That is incorrect. Without voting directly on policy, a Democracy is not a Democracy. So, for example, the budget couldn't be passed by Congress, but by referendum.It's the single fundamental right to a democracy because without voting it isn't a democracy.
Well, no. Voting can be restricted except for certain reasons. "You committed a felony" being pretty good justification.And in every one of those cases, the burden is on others to justify restricting a right, not on me to justify why I should have it in the first place.
“If we must have an enemy at the head of Government, let it be one whom we can oppose, and for whom we are not responsible, who will not involve our party in the disgrace of his foolish and bad measures.”
- Alexander Hamilton. Spiritual father of #NeverTrump
Considering most felonies are non-violent, victimless crimes, and in some cases, frivolous, I tend to agree.
I would be much more sympathetic to the idea of felons being treated more harshly, even after completing their sentences, if being a felon meant what it used to—someone who has willfully committed a particularly serious crime. But our body of laws has become so complex and convoluted, that the average American unwittingly commits three felonies per day. Under our corrupt legal system, the only legal difference between you and I and someone who has been convicted of a felony is that we haven't been caught.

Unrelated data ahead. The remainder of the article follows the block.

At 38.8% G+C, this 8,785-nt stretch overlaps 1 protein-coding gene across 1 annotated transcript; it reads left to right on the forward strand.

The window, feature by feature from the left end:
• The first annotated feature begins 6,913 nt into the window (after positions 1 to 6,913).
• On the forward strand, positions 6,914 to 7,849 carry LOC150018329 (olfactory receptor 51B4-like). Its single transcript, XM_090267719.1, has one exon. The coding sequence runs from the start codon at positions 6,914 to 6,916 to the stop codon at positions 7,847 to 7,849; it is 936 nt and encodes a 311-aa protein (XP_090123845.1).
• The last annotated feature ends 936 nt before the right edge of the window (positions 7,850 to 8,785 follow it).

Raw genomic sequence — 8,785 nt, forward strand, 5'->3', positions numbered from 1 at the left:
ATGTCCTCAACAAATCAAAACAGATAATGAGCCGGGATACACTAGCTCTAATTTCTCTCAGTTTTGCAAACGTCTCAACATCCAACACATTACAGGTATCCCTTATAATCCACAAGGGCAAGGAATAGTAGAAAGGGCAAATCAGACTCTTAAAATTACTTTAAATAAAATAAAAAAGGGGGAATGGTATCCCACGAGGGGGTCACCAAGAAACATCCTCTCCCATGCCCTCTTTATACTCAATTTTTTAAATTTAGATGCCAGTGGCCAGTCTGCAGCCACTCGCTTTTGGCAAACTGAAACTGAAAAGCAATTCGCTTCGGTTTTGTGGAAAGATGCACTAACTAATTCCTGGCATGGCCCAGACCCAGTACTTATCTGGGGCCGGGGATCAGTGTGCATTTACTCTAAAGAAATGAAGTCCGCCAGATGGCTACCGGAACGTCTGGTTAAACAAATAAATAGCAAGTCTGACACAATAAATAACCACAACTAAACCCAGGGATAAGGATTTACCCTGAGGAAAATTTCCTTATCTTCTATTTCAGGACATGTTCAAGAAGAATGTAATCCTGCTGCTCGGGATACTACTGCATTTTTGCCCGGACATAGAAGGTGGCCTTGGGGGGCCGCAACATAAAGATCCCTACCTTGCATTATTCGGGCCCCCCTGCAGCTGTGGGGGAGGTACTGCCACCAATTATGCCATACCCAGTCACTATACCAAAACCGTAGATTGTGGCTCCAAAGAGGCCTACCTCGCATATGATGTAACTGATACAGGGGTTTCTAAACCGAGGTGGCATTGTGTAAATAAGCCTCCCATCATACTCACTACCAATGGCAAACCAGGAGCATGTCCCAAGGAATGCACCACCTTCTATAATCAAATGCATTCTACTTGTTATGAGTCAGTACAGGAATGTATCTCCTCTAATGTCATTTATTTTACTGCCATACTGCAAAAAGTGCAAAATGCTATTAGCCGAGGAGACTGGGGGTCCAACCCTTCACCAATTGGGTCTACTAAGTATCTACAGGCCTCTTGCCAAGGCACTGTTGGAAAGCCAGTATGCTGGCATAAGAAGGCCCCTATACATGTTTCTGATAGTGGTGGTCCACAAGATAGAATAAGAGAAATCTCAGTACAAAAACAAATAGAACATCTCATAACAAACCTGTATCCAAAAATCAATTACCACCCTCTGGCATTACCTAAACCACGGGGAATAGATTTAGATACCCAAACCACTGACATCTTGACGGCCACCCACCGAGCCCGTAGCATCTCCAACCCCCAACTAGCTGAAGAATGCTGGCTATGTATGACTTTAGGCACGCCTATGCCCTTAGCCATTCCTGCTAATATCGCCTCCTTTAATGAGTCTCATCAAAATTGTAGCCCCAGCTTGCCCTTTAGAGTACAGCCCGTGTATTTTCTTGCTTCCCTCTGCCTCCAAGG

Now, having said all that, I'll say this as well. Anyone who thinks that Mr. Holder's motive in proposing that ex-felons be given their voting rights is anything but blatantly partisan is an ignorant fool. The Democratic party is the party of criminals. Voting rights for convicted criminals means more Democratic votes. Mr. Holder knows damn well that convicted felons, allowed to vote, will vote overwhelming in favor of the Democrats; and that is why he favors it. If criminals were more likely to vote Republican, you know that he would be solidly opposed to allowing them to vote, as long as he could claim any rational justification for denying that right to them.
The five great lies of the
We can be Godless and free. • “Social justice” through forced redistribution of wealth. • Silencing religious opinions counts as “diversity”. • Freedom without moral and personal responsibility. • Civilization can survive the intentional undermining of the family.